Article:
Thursday, April 12, 2012

Massachusetts Talent Economy And Brazil

Put your chips down on Boston. If I'm right about the emerging Talent Economy, then I should be able to predict which metros will benefit from the transition. I'm on the lookout for migration connections between mature markets (slow growth) and developing markets (fast growth). Lucky New York City is linked to everywhere. Boston, on the other hand, commands a strategic flow of brain circulation (to sharpen the point about talent geopolitics) with Brazil:

[Brazilian President Dilma] Rousseff will also visit the Massachusetts Institute of Technology and Harvard University.

Massachusetts already has strong ties to Brazil. In 2011, Massachusetts exported $450 million in goods and services to Brazil. And according to a new report by The Immigrant Learning Center, there are more immigrants living in Massachusetts that were born in Brazil than in any other country.

I first got wind of Boston's relationship with Portugal from Anthony Bourdain's show "No Reservations" (the best thing on television concerning globalization). Back in 2009, Demography Matters detailed the Brazilian migration (here and here). Now, Brazil is aggressively exporting talent to support its spectacular growth:

Selling her country’s technological prowess and booming IT market was the main order of business for Dilma Rousseff at a big trade fair in Hanover on March 5th. But Brazil’s president made sure to pose for photographs with young compatriots who last month began to study at German universities under her government’s new scholarship programme, Science Without Borders.

By the end of 2015 more than 100,000 Brazilians—half of them undergraduates, half doctoral students—will have spent a year or so abroad at the best universities around the world studying subjects such as biotechnology, ocean science and petroleum engineering which the government regards as essential for the nation’s future. That will cost 3 billion reais ($1.65 billion), a quarter of which will come from businesses and the rest from the Brazilian taxpayer.

Exactly. Brazil is investing in brain drain. Tax payer money is being used to underwrite the exodus. Getting back to Boston, Brazilians studying at MIT beget Massachusetts trading with Brazil. Whether the graduates stay or go back home is of little consequence. Beantown fretting about brain drain is comical. Brazil understands the Talent Economy. Boston doesn't.


The Urbanophile said...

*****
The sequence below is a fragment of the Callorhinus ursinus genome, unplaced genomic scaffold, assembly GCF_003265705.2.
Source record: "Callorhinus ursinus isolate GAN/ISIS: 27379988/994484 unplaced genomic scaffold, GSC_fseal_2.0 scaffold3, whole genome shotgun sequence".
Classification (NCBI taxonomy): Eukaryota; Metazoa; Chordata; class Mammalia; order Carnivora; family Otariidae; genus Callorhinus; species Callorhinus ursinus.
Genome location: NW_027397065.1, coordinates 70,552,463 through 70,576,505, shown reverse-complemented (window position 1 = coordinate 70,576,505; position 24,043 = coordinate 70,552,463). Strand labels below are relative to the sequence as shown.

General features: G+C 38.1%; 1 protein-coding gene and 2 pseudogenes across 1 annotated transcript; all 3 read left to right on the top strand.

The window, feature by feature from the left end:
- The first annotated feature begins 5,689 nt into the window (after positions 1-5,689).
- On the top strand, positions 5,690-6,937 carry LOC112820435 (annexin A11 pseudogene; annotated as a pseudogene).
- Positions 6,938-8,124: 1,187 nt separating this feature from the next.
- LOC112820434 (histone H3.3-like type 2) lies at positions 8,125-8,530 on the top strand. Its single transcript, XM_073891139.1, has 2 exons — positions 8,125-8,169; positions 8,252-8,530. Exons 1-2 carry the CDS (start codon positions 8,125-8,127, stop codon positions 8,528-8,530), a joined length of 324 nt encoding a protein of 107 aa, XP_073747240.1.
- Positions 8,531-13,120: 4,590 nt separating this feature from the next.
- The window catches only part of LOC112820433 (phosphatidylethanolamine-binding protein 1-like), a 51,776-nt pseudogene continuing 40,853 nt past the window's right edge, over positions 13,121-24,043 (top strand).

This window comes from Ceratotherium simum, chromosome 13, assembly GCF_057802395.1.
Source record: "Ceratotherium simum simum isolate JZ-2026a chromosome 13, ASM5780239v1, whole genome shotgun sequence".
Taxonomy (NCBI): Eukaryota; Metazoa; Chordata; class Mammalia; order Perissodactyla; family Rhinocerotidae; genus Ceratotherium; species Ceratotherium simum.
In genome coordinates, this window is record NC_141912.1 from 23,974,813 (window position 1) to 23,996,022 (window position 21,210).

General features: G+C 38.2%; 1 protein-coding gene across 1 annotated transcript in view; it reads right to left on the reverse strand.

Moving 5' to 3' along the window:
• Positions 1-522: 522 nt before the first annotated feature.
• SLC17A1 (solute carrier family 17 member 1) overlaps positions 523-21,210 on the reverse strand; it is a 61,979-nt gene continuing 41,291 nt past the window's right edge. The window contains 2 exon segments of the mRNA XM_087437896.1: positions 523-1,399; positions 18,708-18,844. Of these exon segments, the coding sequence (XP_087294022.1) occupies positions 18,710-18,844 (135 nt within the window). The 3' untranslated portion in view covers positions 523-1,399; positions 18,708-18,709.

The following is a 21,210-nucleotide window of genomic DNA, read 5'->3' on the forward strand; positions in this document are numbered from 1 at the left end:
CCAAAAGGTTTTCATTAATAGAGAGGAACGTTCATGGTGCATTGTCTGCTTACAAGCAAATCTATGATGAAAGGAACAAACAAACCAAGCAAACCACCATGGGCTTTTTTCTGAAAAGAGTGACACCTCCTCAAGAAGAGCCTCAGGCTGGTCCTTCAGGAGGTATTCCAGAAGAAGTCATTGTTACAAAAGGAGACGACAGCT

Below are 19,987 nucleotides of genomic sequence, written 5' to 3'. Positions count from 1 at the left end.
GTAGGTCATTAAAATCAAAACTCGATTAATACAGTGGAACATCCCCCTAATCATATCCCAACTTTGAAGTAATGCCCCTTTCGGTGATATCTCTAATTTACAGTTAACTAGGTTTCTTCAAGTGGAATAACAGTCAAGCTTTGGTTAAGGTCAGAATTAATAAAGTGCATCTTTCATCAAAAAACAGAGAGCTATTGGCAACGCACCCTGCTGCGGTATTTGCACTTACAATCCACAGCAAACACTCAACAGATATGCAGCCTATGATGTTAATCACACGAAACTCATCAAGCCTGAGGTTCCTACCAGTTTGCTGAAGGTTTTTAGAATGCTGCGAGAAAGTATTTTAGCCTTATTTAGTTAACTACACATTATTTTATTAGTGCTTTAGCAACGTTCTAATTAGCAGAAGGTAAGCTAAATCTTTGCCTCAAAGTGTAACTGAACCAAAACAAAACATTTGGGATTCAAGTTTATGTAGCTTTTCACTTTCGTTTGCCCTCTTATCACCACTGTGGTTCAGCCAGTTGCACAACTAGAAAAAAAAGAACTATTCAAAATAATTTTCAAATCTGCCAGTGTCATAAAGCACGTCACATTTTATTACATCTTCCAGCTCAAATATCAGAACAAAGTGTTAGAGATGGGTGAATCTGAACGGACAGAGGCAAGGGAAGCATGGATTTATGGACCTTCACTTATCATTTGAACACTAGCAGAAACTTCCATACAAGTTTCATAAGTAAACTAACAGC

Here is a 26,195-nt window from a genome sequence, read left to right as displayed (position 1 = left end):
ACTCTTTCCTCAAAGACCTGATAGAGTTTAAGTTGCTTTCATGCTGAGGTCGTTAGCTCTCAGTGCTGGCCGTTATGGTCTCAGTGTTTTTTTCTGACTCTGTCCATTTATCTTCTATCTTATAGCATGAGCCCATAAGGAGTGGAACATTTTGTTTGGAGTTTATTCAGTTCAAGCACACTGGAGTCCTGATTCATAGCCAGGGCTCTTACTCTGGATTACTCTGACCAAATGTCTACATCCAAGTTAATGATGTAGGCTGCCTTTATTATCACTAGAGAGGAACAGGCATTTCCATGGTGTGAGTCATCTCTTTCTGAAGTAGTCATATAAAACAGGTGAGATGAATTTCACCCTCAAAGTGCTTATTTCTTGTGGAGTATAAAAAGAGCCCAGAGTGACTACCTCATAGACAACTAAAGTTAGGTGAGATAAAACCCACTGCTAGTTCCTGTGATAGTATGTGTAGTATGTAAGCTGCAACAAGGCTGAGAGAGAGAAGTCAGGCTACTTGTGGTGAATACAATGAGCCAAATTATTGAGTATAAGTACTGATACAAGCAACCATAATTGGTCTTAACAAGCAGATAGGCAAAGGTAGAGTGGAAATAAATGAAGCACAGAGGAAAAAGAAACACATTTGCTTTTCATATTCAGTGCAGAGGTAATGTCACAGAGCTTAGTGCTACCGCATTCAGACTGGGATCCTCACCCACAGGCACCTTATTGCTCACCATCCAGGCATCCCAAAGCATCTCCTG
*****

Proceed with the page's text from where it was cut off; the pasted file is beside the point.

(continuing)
There are more people born in Brazil living in metro Boston than in metro New York, LA, Chicago, Bay Area, etc. Boston contains 16% of all Brazilian born people in the US. I'm not sure I'd use that as a reason to pile all my chips on Boston though.

Jim Russell said...

I'm not sure I'd use that as a reason to pile all my chips on Boston though.

I've been exploring migration connectivity as a key metric of economic development. I'm interested to learn about why you wouldn't use the Brazilian demographic as an indicator of future growth and prosperity. In other words, why do you urge caution?

The Urbanophile said...

I mean, it's a good thing for Boston, I'd say. But Boston is a huge city and a Brazilian immigration axis doesn't necessarily mean the entire region will do well. Pretty much ever city can cherry pick data elements that are in their favor. On the whole, IIRC Boston is possibly the least diverse of America's large tier one historic cities.

Jim Russell said...

I don't think I'm cherry picking positive data. I contend the Brazilian churn is much more important than you allow. Regardless, I've got to figure out how this talent circulation impacts the regional picture. We agree it is a good thing, but disagree about how good.

Randy said...

Much depends on the continued success of Brazil (and, I suppose, other Lusophone countries). A prosperous Brazil is a better partner for Boston than a stagnant or declining one. Is prosperity a better bet than not? And what else does Boston have to fall back on if not?

Noel Maurer said...

My wife and I live in ground zero of the migration, which gives us precisely zero authority to say anything other than where to get mean capirinhas and bad strip steak. But ...

I think you need data on the human capital of the emigrants and the content of the state's exports before making a conclusion. There are lots of Brazilians here, true, but it isn't clear that they create trade or investment linkages with the madre patria. I'll add that Brazilians assimilate remarkably fast, even for a country known for fast assimilation.

Harvard and MIT, I should point out, get a lot of students from a lot of places. My Brazilian students overwhelmingly go home. Now, I teach about energy, so they would ... but I'm not sure I'd conclude they produce a long- term benefit for the metropolitan economy.

My question for you, then, is what data is relevant for your theory beside the simple fact of migration?

Urban Demographics said...

Brazilian grad students will certainly stay for short periods, 1 year at most (there is a legal requirement for them to come back). Anyway, I tend to agree when you say "Whether the graduates stay or go back home is of little consequence".

I am not sure, however, if this scholarship programme could significantly increase the number of Brazilians in Boston.